Although the classic barbell bench press has been a staple in resistance training programs for decades, it may be time to drop the barbell and pick up a pair of dumbbells.
The constants between the two are the main muscle groups that they both work, those being the chest, shoulders and triceps, but depending on your goals, one variation may be superior.
The differences come with the amount of weight that can be utilized, the stability demand, the sharing of the weight between the two arms and the difference in grip.
The Barbell Bench Press
The barbell bench press is the classic move that you'll see fitness enthusiasts doing in the gym. It's also featured in sports such as powerlifting and football as a test of upper-body strength.
When you compare it to the dumbbell press, the barbell variation can use more weight — and that's a benefit to you. Because the bar is fixed, there is less stability required to complete the lift allowing the main muscles of the chest, shoulders and triceps to exert more force. From a pure strength gain perspective, this is key.
To complete the bench press effectively, follow these steps:
Use a bench that allows the bar to be racked. Always use a spotter to help you remove the barbell from the rack, spot you during the exercise and help you rack the barbell once you are done.
Lying on the bench, grasp the barbell with a grip that is slightly wider than shoulder width.
Keep your abs engaged as your spotter helps you remove the bar and bring it over shoulder level.
Take in a breath as you slowly lower the bar to your mid to lower chest keeping the elbows 45 degrees to the body. Think about pulling your shoulder blades back and together as you lower the bar to create a stable base to work from.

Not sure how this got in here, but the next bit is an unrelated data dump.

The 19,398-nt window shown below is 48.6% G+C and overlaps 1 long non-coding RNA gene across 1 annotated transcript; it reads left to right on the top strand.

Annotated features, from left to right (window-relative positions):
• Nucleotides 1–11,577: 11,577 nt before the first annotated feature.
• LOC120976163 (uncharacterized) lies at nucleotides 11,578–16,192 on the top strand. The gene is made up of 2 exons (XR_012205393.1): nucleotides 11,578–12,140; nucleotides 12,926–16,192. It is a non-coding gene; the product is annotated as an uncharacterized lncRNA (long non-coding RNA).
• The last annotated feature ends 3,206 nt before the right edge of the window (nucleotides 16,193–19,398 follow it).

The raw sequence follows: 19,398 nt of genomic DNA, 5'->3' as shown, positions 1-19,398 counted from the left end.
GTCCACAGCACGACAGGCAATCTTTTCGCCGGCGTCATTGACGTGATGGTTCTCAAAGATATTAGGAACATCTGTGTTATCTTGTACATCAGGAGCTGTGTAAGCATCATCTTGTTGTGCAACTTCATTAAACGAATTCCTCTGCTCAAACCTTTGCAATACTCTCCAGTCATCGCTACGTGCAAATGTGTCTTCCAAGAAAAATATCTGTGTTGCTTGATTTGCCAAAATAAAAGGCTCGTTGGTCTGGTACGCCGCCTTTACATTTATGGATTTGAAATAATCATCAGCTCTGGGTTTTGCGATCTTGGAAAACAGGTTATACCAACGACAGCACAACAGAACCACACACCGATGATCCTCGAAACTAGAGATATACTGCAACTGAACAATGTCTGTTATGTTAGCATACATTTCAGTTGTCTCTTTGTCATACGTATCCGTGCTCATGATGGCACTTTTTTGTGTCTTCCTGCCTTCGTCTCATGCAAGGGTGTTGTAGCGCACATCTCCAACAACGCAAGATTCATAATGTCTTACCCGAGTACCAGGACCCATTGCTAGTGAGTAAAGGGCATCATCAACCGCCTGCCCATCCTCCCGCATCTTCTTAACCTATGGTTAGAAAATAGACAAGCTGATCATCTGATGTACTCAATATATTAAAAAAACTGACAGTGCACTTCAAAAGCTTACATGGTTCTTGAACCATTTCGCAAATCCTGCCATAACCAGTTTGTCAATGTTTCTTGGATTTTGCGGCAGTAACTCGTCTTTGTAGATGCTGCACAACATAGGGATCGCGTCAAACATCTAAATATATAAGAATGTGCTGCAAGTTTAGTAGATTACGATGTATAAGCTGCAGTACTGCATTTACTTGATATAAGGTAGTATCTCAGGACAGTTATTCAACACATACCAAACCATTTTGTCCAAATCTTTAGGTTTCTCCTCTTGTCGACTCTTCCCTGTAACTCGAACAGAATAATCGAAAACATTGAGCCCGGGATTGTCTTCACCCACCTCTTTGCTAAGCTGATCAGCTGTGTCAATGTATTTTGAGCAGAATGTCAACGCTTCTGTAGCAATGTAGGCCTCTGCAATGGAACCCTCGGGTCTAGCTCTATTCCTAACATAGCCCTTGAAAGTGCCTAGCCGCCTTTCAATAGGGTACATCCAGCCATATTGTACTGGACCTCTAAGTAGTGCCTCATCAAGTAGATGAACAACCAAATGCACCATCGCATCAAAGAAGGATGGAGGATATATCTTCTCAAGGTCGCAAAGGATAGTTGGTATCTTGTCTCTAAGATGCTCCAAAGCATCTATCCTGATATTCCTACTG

Lightly tap your chest with the bar and drive your feet into the ground while keeping your back flat to the bench as you press the bar back toward the ceiling.
The Dumbbell Bench Press
While the dumbbell bench press is limited in the amount of weight that can be utilized when compared to the barbell bench press, this variation offers a few benefits the barbell bench press does not.
First, the dumbbell bench press requires more stability at the shoulder and shoulder girdle, which helps to strength the stabilizer muscles.
Secondly, because the dumbbells are independent, the grip that can be utilized can vary from a 90 degrees at the shoulder to 45 degrees and all the way to a neutral grip, where the knuckles of the hands are facing each other.
The ability to vary your grip to 45 degrees or to a neutral grip allows you to target the muscles slightly differently, and also allows you to achieve an angle at the shoulder that is more conducive to those who have had — or currently have — shoulder issues.
Lastly, the dumbbell bench press does not require a spotter as if failure is achieved with the exercise, the dumbbells can simply be dropped to the side without the worry of being caught under the bar.
To perform the dumbbell bench press, complete the same steps as the barbell bench press but there is no need for a spotter.
Get into position by sitting on a bench with the dumbbells resting on the thighs.
Lean back bringing the dumbbells to shoulder level and press them toward the ceiling.
From there the steps are the exact same as a barbell bench, but the grip that can be utilized can vary.